he use of frozen-thawed samples rather than fresh samples for specialized coagulation testing is becoming commonplace, thereby creating novel risks that may jeopardize the quality of hemostasis testing. Residual platelets (PLTs) in frozen plasma are most critical as freezing-induced activation and injury may impair routine and specialized testing after thawing. The aim of this study was to verify the impact of postcentrifugation PLT count in postfreeze-thawed samples on activated partial thromboplastin time (APTT), prothrombin time (PT), fibrinogen, factor VIII (FVIII) activity testing, and factor IX (FIX) activity testing. These parameters were herein assessed in postfreeze-thaw paired plasma samples collected from 15 healthy volunteers and subjected to 4 different centrifugation forces (i.e., 3,000, 1,500, 1,000, and 500g), using data obtained with centrifugation force of 1,500g as the gold standard, in agreement with current recommendations. Compared with reference samples, PLT counts in fresh aliquots were indistinguishable in specimens centrifuged at 1,000g, significantly lower in those centrifuged at 3,000g and significantly higher in those centrifuged at 500g. In all cases except samples centrifuged at 3,000g, the PLT count was significantly decreased in postfreeze-thaw compared with paired fresh specimens. In postfreeze-thaw plasma, APTT was not influenced by residual PLT count. The results of PT and fibrinogen were consistently altered in samples centrifuged at 1,000 and 500g, though the correlation with the reference measures remained clinically acceptable. Data obtained for FVIII and FIX activities revealed a positive bias in all postfreeze-thaw plasmas, achieving statistical significance in samples centrifuged at 3,000g. We conclude that alteration of centrifuge speeds away from the recommended 1,500g may influence the level of residual PLTs in sample centrifuged at lower speeds such as 500g, and therefore may make these specimens unsuitable for hemostasis testing in postfreeze-thawed plasma samples. In addition, although the changes seen in FVIII and FIX in samples centrifuged at 3,000g may reflect non-PLT-related effects, such changes should also be considered in this setting.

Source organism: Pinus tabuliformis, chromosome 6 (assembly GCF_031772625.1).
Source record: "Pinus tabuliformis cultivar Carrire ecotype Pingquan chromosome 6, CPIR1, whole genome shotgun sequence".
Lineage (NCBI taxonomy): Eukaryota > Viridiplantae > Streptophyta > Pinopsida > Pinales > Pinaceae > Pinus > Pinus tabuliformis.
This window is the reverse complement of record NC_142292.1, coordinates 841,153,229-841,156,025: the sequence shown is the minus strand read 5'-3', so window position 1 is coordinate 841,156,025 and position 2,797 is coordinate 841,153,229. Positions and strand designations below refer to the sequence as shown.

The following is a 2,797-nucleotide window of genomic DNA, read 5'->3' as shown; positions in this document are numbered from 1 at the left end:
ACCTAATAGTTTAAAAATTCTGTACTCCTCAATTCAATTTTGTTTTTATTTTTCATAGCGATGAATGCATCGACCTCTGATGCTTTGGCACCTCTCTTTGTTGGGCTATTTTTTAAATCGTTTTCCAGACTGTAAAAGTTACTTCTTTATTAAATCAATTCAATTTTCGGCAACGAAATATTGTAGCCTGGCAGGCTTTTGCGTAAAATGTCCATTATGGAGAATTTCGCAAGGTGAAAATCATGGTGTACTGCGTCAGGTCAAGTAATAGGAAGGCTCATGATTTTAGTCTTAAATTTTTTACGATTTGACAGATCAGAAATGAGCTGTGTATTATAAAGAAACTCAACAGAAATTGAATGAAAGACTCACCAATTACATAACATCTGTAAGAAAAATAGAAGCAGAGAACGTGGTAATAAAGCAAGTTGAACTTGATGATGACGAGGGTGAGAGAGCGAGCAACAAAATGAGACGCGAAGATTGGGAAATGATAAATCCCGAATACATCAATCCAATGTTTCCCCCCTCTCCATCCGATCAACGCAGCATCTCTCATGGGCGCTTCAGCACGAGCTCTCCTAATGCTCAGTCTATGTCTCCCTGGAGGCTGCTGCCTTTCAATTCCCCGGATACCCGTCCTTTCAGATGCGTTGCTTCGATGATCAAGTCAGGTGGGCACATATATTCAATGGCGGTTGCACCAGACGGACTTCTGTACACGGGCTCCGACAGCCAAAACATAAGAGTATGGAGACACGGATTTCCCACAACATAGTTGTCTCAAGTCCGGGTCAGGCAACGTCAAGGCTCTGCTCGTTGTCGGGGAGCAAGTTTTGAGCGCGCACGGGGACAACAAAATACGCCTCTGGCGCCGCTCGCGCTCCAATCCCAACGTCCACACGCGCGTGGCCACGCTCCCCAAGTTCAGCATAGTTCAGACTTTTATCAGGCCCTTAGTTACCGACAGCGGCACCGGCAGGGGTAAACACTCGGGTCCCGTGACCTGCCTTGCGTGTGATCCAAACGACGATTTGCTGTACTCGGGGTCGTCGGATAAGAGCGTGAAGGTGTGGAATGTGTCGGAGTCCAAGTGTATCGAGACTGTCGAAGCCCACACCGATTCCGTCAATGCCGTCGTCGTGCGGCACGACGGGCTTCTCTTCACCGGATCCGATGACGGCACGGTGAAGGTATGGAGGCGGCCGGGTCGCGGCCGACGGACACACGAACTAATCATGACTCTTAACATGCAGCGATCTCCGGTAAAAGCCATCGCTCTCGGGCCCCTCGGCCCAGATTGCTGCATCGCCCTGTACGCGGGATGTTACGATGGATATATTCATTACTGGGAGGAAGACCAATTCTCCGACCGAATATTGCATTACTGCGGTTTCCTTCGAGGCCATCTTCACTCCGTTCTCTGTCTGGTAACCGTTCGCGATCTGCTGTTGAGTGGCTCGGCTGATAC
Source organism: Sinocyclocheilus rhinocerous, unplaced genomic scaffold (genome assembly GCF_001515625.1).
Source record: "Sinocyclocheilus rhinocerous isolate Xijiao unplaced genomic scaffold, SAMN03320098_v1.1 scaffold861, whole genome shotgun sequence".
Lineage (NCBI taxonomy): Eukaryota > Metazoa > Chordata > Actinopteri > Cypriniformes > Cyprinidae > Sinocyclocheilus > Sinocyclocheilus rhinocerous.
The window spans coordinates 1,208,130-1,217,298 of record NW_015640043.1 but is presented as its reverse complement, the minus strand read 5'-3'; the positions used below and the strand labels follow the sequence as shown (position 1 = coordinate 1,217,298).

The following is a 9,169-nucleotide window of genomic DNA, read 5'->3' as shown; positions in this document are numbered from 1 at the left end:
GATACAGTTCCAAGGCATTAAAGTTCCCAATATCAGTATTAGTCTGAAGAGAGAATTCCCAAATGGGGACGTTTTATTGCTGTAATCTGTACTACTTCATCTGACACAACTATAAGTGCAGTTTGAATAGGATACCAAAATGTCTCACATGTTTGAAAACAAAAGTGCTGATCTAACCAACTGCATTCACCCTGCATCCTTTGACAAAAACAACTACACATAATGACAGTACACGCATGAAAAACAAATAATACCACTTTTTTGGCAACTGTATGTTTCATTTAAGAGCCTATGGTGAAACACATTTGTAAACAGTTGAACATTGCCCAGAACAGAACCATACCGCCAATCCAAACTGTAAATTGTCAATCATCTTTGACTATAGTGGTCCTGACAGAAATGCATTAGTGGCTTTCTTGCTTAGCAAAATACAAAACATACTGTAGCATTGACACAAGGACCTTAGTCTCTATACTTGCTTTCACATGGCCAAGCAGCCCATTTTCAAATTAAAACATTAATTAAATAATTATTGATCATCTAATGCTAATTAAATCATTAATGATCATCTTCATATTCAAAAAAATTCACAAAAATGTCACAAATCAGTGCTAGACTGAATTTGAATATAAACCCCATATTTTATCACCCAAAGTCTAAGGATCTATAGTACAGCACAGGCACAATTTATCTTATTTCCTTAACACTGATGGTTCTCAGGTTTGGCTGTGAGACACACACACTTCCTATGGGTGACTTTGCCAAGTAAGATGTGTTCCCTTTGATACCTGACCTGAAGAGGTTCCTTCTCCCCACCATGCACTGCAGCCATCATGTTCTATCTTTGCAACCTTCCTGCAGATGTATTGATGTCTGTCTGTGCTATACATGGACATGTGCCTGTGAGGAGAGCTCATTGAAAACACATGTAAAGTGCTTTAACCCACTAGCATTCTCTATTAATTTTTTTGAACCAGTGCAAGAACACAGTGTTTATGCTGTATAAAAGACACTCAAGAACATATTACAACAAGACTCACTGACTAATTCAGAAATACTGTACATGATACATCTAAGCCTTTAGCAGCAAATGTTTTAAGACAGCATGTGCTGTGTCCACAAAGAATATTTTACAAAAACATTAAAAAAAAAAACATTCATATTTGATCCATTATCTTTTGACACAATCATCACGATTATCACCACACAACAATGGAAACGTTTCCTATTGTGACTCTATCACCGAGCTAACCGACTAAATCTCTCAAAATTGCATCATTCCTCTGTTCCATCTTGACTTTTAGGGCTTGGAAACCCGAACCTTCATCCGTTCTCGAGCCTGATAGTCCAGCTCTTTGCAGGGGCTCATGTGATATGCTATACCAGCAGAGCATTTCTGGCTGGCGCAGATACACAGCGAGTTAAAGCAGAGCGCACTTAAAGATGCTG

Influence of Residual Platelet Count on Routine Coagulation, Factor VIII, and Factor IX Testing in Postfreeze-Thaw Samples.

LIPPI, Giuseppe;
2013

Abstract

he use of frozen-thawed samples rather than fresh samples for specialized coagulation testing is becoming commonplace, thereby creating novel risks that may jeopardize the quality of hemostasis testing. Residual platelets (PLTs) in frozen plasma are most critical as freezing-induced activation and injury may impair routine and specialized testing after thawing. The aim of this study was to verify the impact of postcentrifugation PLT count in postfreeze-thawed samples on activated partial thromboplastin time (APTT), prothrombin time (PT), fibrinogen, factor VIII (FVIII) activity testing, and factor IX (FIX) activity testing. These parameters were herein assessed in postfreeze-thaw paired plasma samples collected from 15 healthy volunteers and subjected to 4 different centrifugation forces (i.e., 3,000, 1,500, 1,000, and 500g), using data obtained with centrifugation force of 1,500g as the gold standard, in agreement with current recommendations. Compared with reference samples, PLT counts in fresh aliquots were indistinguishable in specimens centrifuged at 1,000g, significantly lower in those centrifuged at 3,000g and significantly higher in those centrifuged at 500g. In all cases except samples centrifuged at 3,000g, the PLT count was significantly decreased in postfreeze-thaw compared with paired fresh specimens. In postfreeze-thaw plasma, APTT was not influenced by residual PLT count. The results of PT and fibrinogen were consistently altered in samples centrifuged at 1,000 and 500g, though the correlation with the reference measures remained clinically acceptable. Data obtained for FVIII and FIX activities revealed a positive bias in all postfreeze-thaw plasmas, achieving statistical significance in samples centrifuged at 3,000g. We conclude that alteration of centrifuge speeds away from the recommended 1,500g may influence the level of residual PLTs in sample centrifuged at lower speeds such as 500g, and therefore may make these specimens unsuitable for hemostasis testing in postfreeze-thawed plasma samples. In addition, although the changes seen in FVIII and FIX in samples centrifuged at 3,000g may reflect non-PLT-related effects, such changes should also be considered in this setting.
centrifugation; coagulation; hemostasis
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Utilizza questo identificativo per citare o creare un link a questo documento: http://hdl.handle.net/11562/619353
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